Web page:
6 of the Worst New Product Failure

6 of the Worst New Product Failure
November 21, 2017

6 of the Worst New Product Failure

Fear of failure is often referred to as the number one enemy of creativity. This is fair enough as well, given it’s one of the main reasons why individuals and organisations struggle to innovate.

Failure should be encouraged as long as it happens quickly and cheaply. Oh yeah and there is learning that comes from it that isn’t swept under the rug!

Here are some of the worst new product failure from some of the most prominent brands in the world.

1. NetFlix - Qwikster

In 2011, Netflix’s streaming service started making strides and the company was also looking to continue making revenue through their DVD-by-mail offering. They decided to launch a stand alone website called ‘Qwikster’ which was essentially a rebrand of their DVD-by-mail service. The idea to split the two services into different brands (and websites) angered many customers and after about a month, ‘Qwikster’ was no more!

2. Sony - Airboard

The Airboard attempted to be the iPad before the iPad even existed. However, Sony didn’t do a great job of it. The Sony Airboard was launched in 2004 and had some pretty impressive features for its generation. These features included internet access and the ability to stream TV wirelessly. Unfortunately, the price tag of approximately $1,300 did not attract many customers. The Sony Airboard was discontinued only 4 years after launch.

3. Nintendo - Virtual Boy

All the way back in 1995, Nintendo tried its hand at Virtual Reality. The Virtual Boy aimed to fill the void between the release of the Super Nintendo and the Nintendo 64. The results of the venture were not as Nintendo had hoped or expected and in early 1996 all game development on the system was suspended. Why did it fail? Some reasons cited were its high price, lack of portability and health concerns.

4. Google - Google Glass

Another product that might have been a little before its time, the Google Glass did not last as long as Google had anticipated. Released in 2013, the Google Glass struggled for many reasons including its high price and issues around privacy. The wearable device just did not connect with customers. Perhaps it was just ahead of its time as augmented reality headsets take hold in the mainstream? With that, Google Glass has just come back from the dead with an enterprise offering.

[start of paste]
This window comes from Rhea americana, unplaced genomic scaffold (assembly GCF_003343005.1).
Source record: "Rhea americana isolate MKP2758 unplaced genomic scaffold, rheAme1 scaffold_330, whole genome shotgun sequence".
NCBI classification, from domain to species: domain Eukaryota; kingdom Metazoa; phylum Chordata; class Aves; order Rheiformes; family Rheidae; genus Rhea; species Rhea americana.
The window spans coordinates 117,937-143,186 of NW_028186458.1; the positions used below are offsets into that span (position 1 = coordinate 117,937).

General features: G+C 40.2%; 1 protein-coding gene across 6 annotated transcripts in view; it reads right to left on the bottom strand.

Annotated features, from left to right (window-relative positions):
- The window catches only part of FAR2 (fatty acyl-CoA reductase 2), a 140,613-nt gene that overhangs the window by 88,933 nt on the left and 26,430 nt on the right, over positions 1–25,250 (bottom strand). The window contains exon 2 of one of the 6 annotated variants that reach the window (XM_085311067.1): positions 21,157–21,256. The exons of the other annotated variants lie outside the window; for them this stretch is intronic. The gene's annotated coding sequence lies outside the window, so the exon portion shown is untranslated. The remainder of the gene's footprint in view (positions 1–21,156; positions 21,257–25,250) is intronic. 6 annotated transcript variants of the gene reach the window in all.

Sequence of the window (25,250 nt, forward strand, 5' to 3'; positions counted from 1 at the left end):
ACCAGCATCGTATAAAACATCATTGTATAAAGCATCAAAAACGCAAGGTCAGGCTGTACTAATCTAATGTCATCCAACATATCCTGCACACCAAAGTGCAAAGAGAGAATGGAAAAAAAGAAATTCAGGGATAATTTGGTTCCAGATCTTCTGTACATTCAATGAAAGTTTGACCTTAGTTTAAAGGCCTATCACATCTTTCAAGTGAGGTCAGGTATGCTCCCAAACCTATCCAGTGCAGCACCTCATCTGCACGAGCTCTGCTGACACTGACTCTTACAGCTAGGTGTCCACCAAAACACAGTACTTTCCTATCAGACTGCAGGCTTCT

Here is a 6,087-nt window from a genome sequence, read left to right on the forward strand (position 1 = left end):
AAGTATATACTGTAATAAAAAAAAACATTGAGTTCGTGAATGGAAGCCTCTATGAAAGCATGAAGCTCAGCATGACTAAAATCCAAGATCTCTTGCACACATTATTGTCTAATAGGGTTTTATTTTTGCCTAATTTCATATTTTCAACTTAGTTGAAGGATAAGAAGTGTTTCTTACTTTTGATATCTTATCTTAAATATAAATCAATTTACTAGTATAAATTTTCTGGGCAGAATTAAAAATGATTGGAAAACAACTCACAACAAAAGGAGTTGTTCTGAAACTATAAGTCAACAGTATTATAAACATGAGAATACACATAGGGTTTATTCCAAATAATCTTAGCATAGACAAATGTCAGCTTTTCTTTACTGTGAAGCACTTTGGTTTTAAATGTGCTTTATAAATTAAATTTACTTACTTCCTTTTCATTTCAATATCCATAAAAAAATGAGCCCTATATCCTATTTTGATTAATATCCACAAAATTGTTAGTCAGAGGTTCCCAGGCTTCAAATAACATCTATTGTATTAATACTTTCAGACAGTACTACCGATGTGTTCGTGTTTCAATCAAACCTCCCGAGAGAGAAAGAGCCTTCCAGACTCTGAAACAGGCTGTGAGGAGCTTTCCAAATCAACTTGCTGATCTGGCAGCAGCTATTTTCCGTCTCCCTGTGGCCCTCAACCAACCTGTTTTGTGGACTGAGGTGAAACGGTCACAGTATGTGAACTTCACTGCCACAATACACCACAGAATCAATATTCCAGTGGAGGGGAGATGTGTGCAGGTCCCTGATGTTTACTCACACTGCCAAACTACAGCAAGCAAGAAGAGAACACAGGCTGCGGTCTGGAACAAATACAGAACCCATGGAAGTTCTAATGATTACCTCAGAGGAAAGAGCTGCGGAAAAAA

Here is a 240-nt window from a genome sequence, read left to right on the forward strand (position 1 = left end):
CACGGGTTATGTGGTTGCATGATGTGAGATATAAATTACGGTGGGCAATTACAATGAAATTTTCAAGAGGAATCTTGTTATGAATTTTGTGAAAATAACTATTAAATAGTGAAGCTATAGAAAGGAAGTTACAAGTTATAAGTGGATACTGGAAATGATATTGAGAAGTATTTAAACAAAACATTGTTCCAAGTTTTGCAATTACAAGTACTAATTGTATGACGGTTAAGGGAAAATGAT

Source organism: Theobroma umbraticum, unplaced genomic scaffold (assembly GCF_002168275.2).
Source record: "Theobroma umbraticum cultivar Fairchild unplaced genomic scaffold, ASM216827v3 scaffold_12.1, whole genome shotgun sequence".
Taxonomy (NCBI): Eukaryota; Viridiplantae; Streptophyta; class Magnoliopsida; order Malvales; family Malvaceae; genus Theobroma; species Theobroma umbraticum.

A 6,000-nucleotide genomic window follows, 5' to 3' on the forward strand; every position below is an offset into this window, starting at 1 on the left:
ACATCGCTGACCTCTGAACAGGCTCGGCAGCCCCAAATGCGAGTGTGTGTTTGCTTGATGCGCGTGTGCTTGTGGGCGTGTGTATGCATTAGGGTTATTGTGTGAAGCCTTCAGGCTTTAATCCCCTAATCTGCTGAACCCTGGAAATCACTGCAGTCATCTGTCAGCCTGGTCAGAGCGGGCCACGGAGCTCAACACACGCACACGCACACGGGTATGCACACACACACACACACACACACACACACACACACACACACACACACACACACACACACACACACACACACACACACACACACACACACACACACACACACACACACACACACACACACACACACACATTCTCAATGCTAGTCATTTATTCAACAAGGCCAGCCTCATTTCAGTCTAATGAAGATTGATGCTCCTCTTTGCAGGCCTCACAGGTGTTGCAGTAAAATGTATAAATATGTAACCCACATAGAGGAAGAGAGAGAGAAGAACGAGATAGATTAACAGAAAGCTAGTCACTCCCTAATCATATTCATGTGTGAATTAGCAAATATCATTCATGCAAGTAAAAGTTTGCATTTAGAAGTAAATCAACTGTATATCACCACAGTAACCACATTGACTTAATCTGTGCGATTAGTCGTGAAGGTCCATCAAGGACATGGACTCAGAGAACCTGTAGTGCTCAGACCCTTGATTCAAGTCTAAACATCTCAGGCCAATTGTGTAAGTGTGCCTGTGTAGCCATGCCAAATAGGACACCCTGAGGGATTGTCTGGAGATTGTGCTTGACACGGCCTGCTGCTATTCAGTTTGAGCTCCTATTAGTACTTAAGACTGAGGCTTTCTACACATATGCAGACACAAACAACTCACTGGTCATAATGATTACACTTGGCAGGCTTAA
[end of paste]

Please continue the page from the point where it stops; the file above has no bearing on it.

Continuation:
5. Apple - Pippin

Many wouldn't know it but Apple actually ventured into the world of game consoles. Their game console tried to do a bit too much; games, educational applications and web browsing. Unfortunately for Apple, it was discontinued within one year after selling only 42,000 units (RRP $600). To help put this into perspective, the Nintendo 64 sold about 500,000 units in the first three days after it was launched.

6. Facebook and Amazon Phones

There was a lot of hype around the Facebook Phone before it was even launched. Partnering with HTC, the phone had a focus on the Facebook Home application. The end of the phone came quickly and dramatically with the price slashed to 99 cents, until there were no more phones to sell. Similarly, Amazon’s Fire Phone was a monumental failure, selling only 35,000 units were sold in the first 20 days after release, taking a US$170M hit with over US$83M worth of phones going unsold. AT&T also slashed the price of the Fire Phone from $179 to 99 cents.

“If we’re not making mistakes, we’re not trying hard enough.”

CEO of Coca-Cola Co., James Quincey

Even the most successful companies encounter failure when creating new products or services.

Jeff Bezos says “I’ve made billions of dollars worth of failures” and that “innovation and failure are inseparable twins” on the company’s way to becoming the first trillion dollar company.

The companies that continue to be successful are the ones that embed their learnings internally to ensure they aren’t repeated. This is a significant reason that companies like Google, Apple and Netflix continue to be successful.

Innovate or die.

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Shay Namdarian

Shay is the General Manager of Customer Strategy at Collective Campus. He has over 8 years of experience working across a wide range of projects focusing on customer experience, design thinking, innovation and digital transformation. He has gained his experience across several consulting firms including Ernst & Young, Capgemini and Accenture.

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